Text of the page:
Last week, I spoke with Valerie Aurora of the Ada Initiative about women in open source and how to get more women involved. In Part 2 of women in the open source world, I speak with Sumana Harihareswara (volunteer development coordinator at the Wikimedia Foundation) who I also met at the Open Sourcebridge conference, where she was named on of three Open Source Citizens at the conference (read her recap of the conference here!)
In the following interview, Sumana doesn't just discuss the challenges that open source software and communities face when it comes to women, but open source's potential for changing the world through diverse voices. It's not just about getting more women involved--breaking down language, access, and ability barriers from the get-go is also necessary. In the following interview, Sumana talks about initiatives at Wikimedia to reach out since its lack of women contributors made headlines, the potential for open source social justice, and tips for your first go at editing Wikipedia. Also she quotes Mr. Rogers AND the Bible, and explains kyriarchy with a Hyperbole and a Half cartoon, which is awesome.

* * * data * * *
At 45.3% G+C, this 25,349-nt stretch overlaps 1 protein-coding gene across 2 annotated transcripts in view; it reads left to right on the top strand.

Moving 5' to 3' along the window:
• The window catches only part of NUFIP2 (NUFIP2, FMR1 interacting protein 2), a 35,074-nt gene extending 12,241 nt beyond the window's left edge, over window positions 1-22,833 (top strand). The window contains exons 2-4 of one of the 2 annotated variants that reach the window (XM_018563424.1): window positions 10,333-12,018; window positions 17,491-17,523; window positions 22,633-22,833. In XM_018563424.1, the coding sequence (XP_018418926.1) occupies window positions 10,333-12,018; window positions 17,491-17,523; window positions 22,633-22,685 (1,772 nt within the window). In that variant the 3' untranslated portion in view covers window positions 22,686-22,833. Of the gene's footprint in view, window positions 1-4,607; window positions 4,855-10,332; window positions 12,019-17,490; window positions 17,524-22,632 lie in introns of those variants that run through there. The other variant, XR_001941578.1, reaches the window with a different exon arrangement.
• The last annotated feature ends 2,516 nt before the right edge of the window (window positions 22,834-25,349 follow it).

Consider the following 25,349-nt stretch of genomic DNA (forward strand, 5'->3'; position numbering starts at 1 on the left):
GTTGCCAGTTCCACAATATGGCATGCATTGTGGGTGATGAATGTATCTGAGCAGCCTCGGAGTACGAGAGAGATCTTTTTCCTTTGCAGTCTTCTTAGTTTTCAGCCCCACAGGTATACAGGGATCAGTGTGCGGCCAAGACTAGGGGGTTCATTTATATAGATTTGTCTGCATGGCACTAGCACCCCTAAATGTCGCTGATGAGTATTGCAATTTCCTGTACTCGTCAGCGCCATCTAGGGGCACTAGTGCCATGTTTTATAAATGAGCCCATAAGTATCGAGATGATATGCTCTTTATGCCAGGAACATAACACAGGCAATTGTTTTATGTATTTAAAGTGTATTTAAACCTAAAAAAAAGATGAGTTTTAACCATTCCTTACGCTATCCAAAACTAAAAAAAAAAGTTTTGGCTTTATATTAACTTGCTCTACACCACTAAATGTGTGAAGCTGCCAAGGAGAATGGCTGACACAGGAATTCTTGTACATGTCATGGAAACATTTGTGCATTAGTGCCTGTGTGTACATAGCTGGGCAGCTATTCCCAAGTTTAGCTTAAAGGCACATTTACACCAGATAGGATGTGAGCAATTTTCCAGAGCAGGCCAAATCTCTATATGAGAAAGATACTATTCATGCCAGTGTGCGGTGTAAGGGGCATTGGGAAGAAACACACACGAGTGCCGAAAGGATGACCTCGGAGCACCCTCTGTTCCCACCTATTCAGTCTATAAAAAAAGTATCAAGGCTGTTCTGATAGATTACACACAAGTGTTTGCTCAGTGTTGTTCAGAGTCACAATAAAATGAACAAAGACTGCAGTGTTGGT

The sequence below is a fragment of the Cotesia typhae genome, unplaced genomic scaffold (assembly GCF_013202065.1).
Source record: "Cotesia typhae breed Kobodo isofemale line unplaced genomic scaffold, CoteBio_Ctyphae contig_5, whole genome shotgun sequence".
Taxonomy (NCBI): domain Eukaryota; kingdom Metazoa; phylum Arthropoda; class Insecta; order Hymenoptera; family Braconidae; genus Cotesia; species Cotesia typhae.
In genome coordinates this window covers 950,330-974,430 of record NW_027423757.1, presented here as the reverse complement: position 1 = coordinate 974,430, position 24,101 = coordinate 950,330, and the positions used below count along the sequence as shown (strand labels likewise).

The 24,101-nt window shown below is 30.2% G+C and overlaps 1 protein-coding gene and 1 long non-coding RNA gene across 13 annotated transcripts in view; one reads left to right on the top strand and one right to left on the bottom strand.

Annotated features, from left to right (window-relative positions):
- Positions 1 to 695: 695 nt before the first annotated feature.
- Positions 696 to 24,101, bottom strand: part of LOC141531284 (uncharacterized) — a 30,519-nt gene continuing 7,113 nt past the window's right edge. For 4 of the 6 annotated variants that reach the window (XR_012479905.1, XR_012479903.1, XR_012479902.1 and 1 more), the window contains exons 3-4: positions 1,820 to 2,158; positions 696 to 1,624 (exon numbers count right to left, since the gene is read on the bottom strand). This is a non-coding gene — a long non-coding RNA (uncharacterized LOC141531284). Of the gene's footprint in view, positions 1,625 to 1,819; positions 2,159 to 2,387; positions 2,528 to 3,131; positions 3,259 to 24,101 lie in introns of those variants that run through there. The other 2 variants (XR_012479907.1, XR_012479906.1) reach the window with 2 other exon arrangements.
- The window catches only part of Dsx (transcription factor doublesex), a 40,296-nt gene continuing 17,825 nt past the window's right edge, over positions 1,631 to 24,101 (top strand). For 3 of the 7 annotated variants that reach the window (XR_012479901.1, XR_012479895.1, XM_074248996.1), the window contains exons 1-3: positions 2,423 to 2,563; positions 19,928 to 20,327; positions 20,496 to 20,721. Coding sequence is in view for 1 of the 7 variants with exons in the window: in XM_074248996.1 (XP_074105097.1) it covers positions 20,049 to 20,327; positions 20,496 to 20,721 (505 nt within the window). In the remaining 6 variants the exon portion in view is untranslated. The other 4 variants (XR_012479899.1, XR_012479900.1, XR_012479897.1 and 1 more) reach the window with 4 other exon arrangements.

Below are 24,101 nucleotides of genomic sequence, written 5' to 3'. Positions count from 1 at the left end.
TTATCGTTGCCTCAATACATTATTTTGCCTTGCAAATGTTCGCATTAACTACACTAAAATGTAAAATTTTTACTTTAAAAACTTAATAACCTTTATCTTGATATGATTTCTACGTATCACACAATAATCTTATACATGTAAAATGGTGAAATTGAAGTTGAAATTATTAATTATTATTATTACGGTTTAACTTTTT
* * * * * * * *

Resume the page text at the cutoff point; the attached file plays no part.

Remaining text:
Earlier this year the New York Times sparked a debate when they reported on the underrepresentation of women among editors on Wikipedia: "the free site that anyone can edit". The Times reported that just 15% of Wikipedia editors are women. The gap caused the Wikimedia Foundation to aim to raise that number to 25% by 2015, a worthy if unambitious goal.